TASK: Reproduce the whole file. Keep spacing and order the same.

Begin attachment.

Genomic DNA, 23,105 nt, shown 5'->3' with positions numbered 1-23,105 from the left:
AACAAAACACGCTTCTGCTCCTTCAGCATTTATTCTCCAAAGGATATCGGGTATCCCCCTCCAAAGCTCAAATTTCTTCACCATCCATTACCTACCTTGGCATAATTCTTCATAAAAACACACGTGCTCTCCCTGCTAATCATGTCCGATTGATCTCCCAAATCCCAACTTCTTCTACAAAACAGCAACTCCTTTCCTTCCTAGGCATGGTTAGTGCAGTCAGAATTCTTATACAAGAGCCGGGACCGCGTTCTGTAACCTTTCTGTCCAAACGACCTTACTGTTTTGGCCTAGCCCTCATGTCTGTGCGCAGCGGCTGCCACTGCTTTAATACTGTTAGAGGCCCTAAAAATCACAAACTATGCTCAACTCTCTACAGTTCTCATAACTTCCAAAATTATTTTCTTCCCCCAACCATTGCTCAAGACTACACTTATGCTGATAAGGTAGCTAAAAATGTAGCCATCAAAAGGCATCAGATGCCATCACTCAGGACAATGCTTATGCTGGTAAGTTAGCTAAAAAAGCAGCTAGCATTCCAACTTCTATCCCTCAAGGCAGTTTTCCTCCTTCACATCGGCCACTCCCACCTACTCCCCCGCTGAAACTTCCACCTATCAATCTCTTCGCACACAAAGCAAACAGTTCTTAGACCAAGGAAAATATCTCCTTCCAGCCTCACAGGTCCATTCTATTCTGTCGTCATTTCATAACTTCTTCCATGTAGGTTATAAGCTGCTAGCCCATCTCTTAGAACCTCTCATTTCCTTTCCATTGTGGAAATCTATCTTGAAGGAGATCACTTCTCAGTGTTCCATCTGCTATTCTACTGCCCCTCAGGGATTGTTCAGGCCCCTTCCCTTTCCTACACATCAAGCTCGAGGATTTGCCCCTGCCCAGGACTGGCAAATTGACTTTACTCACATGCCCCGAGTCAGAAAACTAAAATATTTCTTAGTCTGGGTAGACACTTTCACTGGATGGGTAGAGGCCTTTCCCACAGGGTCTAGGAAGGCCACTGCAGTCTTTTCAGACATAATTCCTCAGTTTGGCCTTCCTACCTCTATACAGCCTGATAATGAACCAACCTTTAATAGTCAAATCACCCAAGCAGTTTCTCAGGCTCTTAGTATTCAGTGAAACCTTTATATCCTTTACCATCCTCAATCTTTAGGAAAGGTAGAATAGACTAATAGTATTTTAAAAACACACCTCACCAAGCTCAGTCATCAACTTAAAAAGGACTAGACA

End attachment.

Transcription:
Genomic DNA, 23,105 nt, shown 5'->3' with positions numbered 1-23,105 from the left:
AACAAAACACGCTTCTGCTCCTTCAGCATTTATTCTCCAAAGGATATCGGGTATCCCCCTCCAAAGCTCAAATTTCTTCACCATCCATTACCTACCTTGGCATAATTCTTCATAAAAACACACGTGCTCTCCCTGCTAATCATGTCCGATTGATCTCCCAAATCCCAACTTCTTCTACAAAACAGCAACTCCTTTCCTTCCTAGGCATGGTTAGTGCAGTCAGAATTCTTATACAAGAGCCGGGACCGCGTTCTGTAACCTTTCTGTCCAAACGACCTTACTGTTTTGGCCTAGCCCTCATGTCTGTGCGCAGCGGCTGCCACTGCTTTAATACTGTTAGAGGCCCTAAAAATCACAAACTATGCTCAACTCTCTACAGTTCTCATAACTTCCAAAATTATTTTCTTCCCCCAACCATTGCTCAAGACTACACTTATGCTGATAAGGTAGCTAAAAATGTAGCCATCAAAAGGCATCAGATGCCATCACTCAGGACAATGCTTATGCTGGTAAGTTAGCTAAAAAAGCAGCTAGCATTCCAACTTCTATCCCTCAAGGCAGTTTTCCTCCTTCACATCGGCCACTCCCACCTACTCCCCCGCTGAAACTTCCACCTATCAATCTCTTCGCACACAAAGCAAACAGTTCTTAGACCAAGGAAAATATCTCCTTCCAGCCTCACAGGTCCATTCTATTCTGTCGTCATTTCATAACTTCTTCCATGTAGGTTATAAGCTGCTAGCCCATCTCTTAGAACCTCTCATTTCCTTTCCATTGTGGAAATCTATCTTGAAGGAGATCACTTCTCAGTGTTCCATCTGCTATTCTACTGCCCCTCAGGGATTGTTCAGGCCCCTTCCCTTTCCTACACATCAAGCTCGAGGATTTGCCCCTGCCCAGGACTGGCAAATTGACTTTACTCACATGCCCCGAGTCAGAAAACTAAAATATTTCTTAGTCTGGGTAGACACTTTCACTGGATGGGTAGAGGCCTTTCCCACAGGGTCTAGGAAGGCCACTGCAGTCTTTTCAGACATAATTCCTCAGTTTGGCCTTCCTACCTCTATACAGCCTGATAATGAACCAACCTTTAATAGTCAAATCACCCAAGCAGTTTCTCAGGCTCTTAGTATTCAGTGAAACCTTTATATCCTTTACCATCCTCAATCTTTAGGAAAGGTAGAATAGACTAATAGTATTTTAAAAACACACCTCACCAAGCTCAGTCATCAACTTAAAAAGGACTAGACA